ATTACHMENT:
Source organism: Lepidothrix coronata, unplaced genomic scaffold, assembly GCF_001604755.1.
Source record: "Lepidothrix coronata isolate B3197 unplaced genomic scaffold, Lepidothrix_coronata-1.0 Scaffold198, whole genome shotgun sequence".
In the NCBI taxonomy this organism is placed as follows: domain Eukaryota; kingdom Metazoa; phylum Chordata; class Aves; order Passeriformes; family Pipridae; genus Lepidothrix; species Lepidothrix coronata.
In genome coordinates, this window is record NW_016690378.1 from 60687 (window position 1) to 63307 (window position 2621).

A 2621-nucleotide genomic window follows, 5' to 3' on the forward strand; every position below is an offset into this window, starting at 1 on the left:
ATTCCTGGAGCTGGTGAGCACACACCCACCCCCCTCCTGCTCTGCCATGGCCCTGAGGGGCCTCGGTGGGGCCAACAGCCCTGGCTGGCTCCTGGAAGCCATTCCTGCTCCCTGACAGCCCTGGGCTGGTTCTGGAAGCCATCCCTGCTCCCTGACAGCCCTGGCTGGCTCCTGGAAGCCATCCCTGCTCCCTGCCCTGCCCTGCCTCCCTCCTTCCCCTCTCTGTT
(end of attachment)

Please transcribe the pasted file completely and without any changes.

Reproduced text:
Source organism: Lepidothrix coronata, unplaced genomic scaffold, assembly GCF_001604755.1.
Source record: "Lepidothrix coronata isolate B3197 unplaced genomic scaffold, Lepidothrix_coronata-1.0 Scaffold198, whole genome shotgun sequence".
In the NCBI taxonomy this organism is placed as follows: domain Eukaryota; kingdom Metazoa; phylum Chordata; class Aves; order Passeriformes; family Pipridae; genus Lepidothrix; species Lepidothrix coronata.
In genome coordinates, this window is record NW_016690378.1 from 60687 (window position 1) to 63307 (window position 2621).

A 2621-nucleotide genomic window follows, 5' to 3' on the forward strand; every position below is an offset into this window, starting at 1 on the left:
ATTCCTGGAGCTGGTGAGCACACACCCACCCCCCTCCTGCTCTGCCATGGCCCTGAGGGGCCTCGGTGGGGCCAACAGCCCTGGCTGGCTCCTGGAAGCCATTCCTGCTCCCTGACAGCCCTGGGCTGGTTCTGGAAGCCATCCCTGCTCCCTGACAGCCCTGGCTGGCTCCTGGAAGCCATCCCTGCTCCCTGCCCTGCCCTGCCTCCCTCCTTCCCCTCTCTGTT